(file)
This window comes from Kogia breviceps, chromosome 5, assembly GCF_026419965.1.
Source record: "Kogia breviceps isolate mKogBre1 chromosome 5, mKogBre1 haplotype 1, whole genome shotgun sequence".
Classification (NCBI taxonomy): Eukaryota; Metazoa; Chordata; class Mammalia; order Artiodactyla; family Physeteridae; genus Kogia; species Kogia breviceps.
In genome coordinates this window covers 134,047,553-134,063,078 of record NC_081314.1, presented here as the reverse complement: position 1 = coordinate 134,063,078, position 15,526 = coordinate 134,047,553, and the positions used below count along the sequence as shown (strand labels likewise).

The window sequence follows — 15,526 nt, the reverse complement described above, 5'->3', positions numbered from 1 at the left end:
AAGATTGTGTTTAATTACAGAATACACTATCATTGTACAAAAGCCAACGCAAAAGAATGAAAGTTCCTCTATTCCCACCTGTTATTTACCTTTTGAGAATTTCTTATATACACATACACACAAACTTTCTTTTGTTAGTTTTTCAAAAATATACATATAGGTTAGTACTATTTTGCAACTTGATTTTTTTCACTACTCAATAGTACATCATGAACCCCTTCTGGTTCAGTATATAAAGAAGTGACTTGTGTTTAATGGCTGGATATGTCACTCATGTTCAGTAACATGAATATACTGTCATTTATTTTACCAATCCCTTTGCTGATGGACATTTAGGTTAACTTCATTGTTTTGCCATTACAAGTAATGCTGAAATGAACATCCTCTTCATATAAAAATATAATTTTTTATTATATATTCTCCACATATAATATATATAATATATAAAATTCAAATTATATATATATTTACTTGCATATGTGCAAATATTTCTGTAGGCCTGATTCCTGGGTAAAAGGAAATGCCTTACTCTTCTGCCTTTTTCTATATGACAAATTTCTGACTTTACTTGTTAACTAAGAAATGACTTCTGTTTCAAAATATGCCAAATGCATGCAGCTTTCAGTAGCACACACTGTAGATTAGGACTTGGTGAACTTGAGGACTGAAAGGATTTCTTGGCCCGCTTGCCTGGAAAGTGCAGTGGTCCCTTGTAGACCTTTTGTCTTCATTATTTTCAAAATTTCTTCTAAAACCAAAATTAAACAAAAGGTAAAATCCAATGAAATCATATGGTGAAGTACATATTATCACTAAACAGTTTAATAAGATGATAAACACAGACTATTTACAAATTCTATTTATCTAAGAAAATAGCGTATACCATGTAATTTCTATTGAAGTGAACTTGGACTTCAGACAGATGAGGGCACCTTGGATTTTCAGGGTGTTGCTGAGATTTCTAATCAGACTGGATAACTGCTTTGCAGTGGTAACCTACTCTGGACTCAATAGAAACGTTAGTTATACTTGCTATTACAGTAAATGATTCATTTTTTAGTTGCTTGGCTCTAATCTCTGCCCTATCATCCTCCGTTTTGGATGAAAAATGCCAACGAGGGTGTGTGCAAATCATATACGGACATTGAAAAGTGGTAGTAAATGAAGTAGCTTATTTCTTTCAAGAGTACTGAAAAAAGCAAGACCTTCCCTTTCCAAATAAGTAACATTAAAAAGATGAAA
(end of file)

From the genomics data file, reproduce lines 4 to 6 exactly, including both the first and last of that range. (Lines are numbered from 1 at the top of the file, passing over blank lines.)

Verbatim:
In genome coordinates this window covers 134,047,553-134,063,078 of record NC_081314.1, presented here as the reverse complement: position 1 = coordinate 134,063,078, position 15,526 = coordinate 134,047,553, and the positions used below count along the sequence as shown (strand labels likewise).

The window sequence follows — 15,526 nt, the reverse complement described above, 5'->3', positions numbered from 1 at the left end:
AAGATTGTGTTTAATTACAGAATACACTATCATTGTACAAAAGCCAACGCAAAAGAATGAAAGTTCCTCTATTCCCACCTGTTATTTACCTTTTGAGAATTTCTTATATACACATACACACAAACTTTCTTTTGTTAGTTTTTCAAAAATATACATATAGGTTAGTACTATTTTGCAACTTGATTTTTTTCACTACTCAATAGTACATCATGAACCCCTTCTGGTTCAGTATATAAAGAAGTGACTTGTGTTTAATGGCTGGATATGTCACTCATGTTCAGTAACATGAATATACTGTCATTTATTTTACCAATCCCTTTGCTGATGGACATTTAGGTTAACTTCATTGTTTTGCCATTACAAGTAATGCTGAAATGAACATCCTCTTCATATAAAAATATAATTTTTTATTATATATTCTCCACATATAATATATATAATATATAAAATTCAAATTATATATATATTTACTTGCATATGTGCAAATATTTCTGTAGGCCTGATTCCTGGGTAAAAGGAAATGCCTTACTCTTCTGCCTTTTTCTATATGACAAATTTCTGACTTTACTTGTTAACTAAGAAATGACTTCTGTTTCAAAATATGCCAAATGCATGCAGCTTTCAGTAGCACACACTGTAGATTAGGACTTGGTGAACTTGAGGACTGAAAGGATTTCTTGGCCCGCTTGCCTGGAAAGTGCAGTGGTCCCTTGTAGACCTTTTGTCTTCATTATTTTCAAAATTTCTTCTAAAACCAAAATTAAACAAAAGGTAAAATCCAATGAAATCATATGGTGAAGTACATATTATCACTAAACAGTTTAATAAGATGATAAACACAGACTATTTACAAATTCTATTTATCTAAGAAAATAGCGTATACCATGTAATTTCTATTGAAGTGAACTTGGACTTCAGACAGATGAGGGCACCTTGGATTTTCAGGGTGTTGCTGAGATTTCTAATCAGACTGGATAACTGCTTTGCAGTGGTAACCTACTCTGGACTCAATAGAAACGTTAGTTATACTTGCTATTACAGTAAATGATTCATTTTTTAGTTGCTTGGCTCTAATCTCTGCCCTATCATCCTCCGTTTTGGATGAAAAATGCCAACGAGGGTGTGTGCAAATCATATACGGACATTGAAAAGTGGTAGTAAATGAAGTAGCTTATTTCTTTCAAGAGTACTGAAAAAAGCAAGACCTTCCCTTTCCAAATAAGTAACATTAAAAAGATGAAA